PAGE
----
Phil Jackson and the New York Knicks Mistakenly Choose Derek Fisher

  • Mark Evans
After losing out on Steve Kerr, Phil Jackson and the New York Knicks wanted Derek Fisher. credit: AP

After losing out on Steve Kerr, Phil Jackson and the New York Knicks wanted Derek Fisher.
credit: AP

It is widely expected that Phil Jackson and the New York Knicks will introduce Derek Fisher as the team’s next head coach on Tuesday. Fisher’s season with the Oklahoma City Thunder recently ended in the Western Conference Finals at the hands of the San Antonio Spurs, and it appeared as if Phil knew that Derek was his man after Steve Kerr surprisingly signed with the Golden State Warriors.

Fisher is seen as a winner by many. He has five championship rings, all with the Los Angeles Lakers, and his presence was valued greatly by Scott Brooks and the Thunder. As Jason Kidd, another point guard with championship experience, did this past season, Fisher will look to make the difficult transition from the floor to the bench.

The Knicks have a lot of problems, and hiring Derek Fisher doesn’t help. It was a poor decision by Phil, and New York is not getting the man that many believe they are.

Many will claim that Fisher’s ability to win on the court will help him win on the sideline.

Fisher’s five rings scream “winner.” Not many players have that kind of jewelry, and it’s an undeniable accomplishment that can never be taken away from him. It’s also a convenient way of hiding the fact that Fisher was a very average player at his best, and a mediocre one for much of his career.

When a team has five rings, it’s easy to look at the starting point guard as a major contributor. In reality, Fisher was never more than an off the ball guard just good enough to create space for the likes of Kobe Bryant, Shaquille O’Neal, and Pau Gasol. Fisher’s three point shooting is almost solely what kept him around; he never had to really run an offense, and his defense became a huge liability against younger guards as he began to age.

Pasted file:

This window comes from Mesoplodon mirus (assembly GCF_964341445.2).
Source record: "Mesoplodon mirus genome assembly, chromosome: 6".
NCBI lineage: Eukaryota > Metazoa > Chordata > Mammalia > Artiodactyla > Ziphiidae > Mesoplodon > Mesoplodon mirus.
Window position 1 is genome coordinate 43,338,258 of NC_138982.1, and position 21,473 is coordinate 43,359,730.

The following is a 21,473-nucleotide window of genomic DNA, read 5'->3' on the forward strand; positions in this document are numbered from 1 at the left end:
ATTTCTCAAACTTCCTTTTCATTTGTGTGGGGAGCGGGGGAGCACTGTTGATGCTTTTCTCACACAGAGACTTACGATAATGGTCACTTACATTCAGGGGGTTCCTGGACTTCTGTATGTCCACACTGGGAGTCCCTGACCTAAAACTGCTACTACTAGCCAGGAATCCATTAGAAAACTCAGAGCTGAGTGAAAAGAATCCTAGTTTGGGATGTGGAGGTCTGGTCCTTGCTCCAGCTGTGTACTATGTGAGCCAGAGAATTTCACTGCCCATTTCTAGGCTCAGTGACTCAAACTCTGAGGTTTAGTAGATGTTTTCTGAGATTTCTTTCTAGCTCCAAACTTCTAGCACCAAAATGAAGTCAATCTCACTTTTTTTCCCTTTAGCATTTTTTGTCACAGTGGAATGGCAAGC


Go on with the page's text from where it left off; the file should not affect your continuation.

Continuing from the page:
And, you know what? This is all fine. You don’t need to be a great player to be a quality coach. But don’t use his skills as a player and a “winner” to justify his potential to succeed as a coach.

Next, Fisher supporters will point to his leadership as a strong trait that will help him adjust to coaching. Point guard and NBA Players Association President scream leader, right?

Well, not here. Fisher was President of the Union when his players lost a battle against the owners during the lockout, and a scandal emerged briefly after. He was voted out by his peers, and the Knicks now expect him to lead a team of those peers? As President, Fisher was certainly a leader, but there is such a thing as a bad leader.

It was just a few years ago that Fisher signed with the Dallas Mavericks, only to leave them hanging shortly after. Following an injury, he requested a release. Many believed that he would take the time to get healthy and be with his family.  Just a few months later, Fisher signed with the Oklahoma City Thunder. It was an obvious move by Fisher to forge a path to a more talented roster with a better chance at a ring.